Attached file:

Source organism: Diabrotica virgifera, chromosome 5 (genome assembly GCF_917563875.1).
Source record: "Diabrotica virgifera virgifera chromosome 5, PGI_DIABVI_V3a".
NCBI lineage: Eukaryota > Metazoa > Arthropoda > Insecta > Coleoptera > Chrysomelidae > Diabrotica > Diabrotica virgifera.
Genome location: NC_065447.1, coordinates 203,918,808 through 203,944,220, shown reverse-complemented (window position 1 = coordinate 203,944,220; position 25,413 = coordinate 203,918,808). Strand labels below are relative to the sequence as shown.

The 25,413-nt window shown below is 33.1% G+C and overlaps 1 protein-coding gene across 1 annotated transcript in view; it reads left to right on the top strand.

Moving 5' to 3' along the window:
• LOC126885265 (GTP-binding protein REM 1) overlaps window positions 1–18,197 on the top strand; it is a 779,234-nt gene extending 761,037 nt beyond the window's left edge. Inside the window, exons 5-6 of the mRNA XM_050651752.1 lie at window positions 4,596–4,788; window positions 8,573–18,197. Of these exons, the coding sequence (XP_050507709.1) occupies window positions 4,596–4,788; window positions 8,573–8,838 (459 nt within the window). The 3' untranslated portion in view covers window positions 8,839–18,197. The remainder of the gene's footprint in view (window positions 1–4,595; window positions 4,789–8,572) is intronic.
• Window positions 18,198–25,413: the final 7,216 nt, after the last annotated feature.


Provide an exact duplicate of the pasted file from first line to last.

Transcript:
Source organism: Diabrotica virgifera, chromosome 5 (genome assembly GCF_917563875.1).
Source record: "Diabrotica virgifera virgifera chromosome 5, PGI_DIABVI_V3a".
NCBI lineage: Eukaryota > Metazoa > Arthropoda > Insecta > Coleoptera > Chrysomelidae > Diabrotica > Diabrotica virgifera.
Genome location: NC_065447.1, coordinates 203,918,808 through 203,944,220, shown reverse-complemented (window position 1 = coordinate 203,944,220; position 25,413 = coordinate 203,918,808). Strand labels below are relative to the sequence as shown.

The 25,413-nt window shown below is 33.1% G+C and overlaps 1 protein-coding gene across 1 annotated transcript in view; it reads left to right on the top strand.

Moving 5' to 3' along the window:
• LOC126885265 (GTP-binding protein REM 1) overlaps window positions 1–18,197 on the top strand; it is a 779,234-nt gene extending 761,037 nt beyond the window's left edge. Inside the window, exons 5-6 of the mRNA XM_050651752.1 lie at window positions 4,596–4,788; window positions 8,573–18,197. Of these exons, the coding sequence (XP_050507709.1) occupies window positions 4,596–4,788; window positions 8,573–8,838 (459 nt within the window). The 3' untranslated portion in view covers window positions 8,839–18,197. The remainder of the gene's footprint in view (window positions 1–4,595; window positions 4,789–8,572) is intronic.
• Window positions 18,198–25,413: the final 7,216 nt, after the last annotated feature.